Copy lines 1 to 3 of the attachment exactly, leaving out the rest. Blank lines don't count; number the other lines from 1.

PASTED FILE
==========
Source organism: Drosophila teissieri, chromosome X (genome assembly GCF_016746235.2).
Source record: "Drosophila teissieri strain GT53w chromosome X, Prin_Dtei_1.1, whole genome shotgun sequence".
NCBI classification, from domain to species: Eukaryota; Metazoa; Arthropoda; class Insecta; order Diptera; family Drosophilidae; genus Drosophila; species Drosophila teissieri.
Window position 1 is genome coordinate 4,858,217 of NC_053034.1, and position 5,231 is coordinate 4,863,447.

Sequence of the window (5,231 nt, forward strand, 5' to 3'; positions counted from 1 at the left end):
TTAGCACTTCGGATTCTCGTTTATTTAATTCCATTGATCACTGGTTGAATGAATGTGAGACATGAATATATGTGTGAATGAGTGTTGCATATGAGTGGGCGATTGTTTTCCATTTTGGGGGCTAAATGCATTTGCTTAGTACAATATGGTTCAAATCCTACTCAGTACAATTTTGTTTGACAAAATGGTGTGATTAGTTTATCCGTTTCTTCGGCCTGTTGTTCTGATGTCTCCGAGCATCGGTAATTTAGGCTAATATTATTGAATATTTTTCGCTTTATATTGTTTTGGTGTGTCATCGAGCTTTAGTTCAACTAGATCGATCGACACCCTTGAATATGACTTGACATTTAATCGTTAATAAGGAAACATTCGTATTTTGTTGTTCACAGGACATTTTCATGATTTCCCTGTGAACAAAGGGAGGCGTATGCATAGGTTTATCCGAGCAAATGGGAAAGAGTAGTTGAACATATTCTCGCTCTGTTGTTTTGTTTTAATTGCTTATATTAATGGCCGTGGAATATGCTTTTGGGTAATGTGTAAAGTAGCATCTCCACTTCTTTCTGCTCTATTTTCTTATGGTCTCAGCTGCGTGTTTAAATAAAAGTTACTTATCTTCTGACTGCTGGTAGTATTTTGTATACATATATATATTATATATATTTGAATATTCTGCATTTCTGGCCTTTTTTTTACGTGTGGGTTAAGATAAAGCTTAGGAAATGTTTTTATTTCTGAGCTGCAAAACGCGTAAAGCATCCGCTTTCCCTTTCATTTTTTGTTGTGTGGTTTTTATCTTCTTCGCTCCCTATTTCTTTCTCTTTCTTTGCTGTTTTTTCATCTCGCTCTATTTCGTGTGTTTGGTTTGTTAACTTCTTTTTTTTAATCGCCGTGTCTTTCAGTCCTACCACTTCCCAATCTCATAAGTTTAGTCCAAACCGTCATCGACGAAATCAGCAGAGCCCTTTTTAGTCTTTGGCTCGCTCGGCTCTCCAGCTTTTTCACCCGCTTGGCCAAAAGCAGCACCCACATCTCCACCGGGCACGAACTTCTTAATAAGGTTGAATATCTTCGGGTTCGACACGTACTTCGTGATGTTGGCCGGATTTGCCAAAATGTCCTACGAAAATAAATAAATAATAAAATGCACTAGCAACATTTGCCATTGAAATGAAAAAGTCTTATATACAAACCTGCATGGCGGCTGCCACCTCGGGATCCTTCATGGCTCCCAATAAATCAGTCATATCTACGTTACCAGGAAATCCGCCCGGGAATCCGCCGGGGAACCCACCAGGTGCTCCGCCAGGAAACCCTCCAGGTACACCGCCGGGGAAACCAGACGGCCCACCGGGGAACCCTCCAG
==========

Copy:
Source organism: Drosophila teissieri, chromosome X (genome assembly GCF_016746235.2).
Source record: "Drosophila teissieri strain GT53w chromosome X, Prin_Dtei_1.1, whole genome shotgun sequence".
NCBI classification, from domain to species: Eukaryota; Metazoa; Arthropoda; class Insecta; order Diptera; family Drosophilidae; genus Drosophila; species Drosophila teissieri.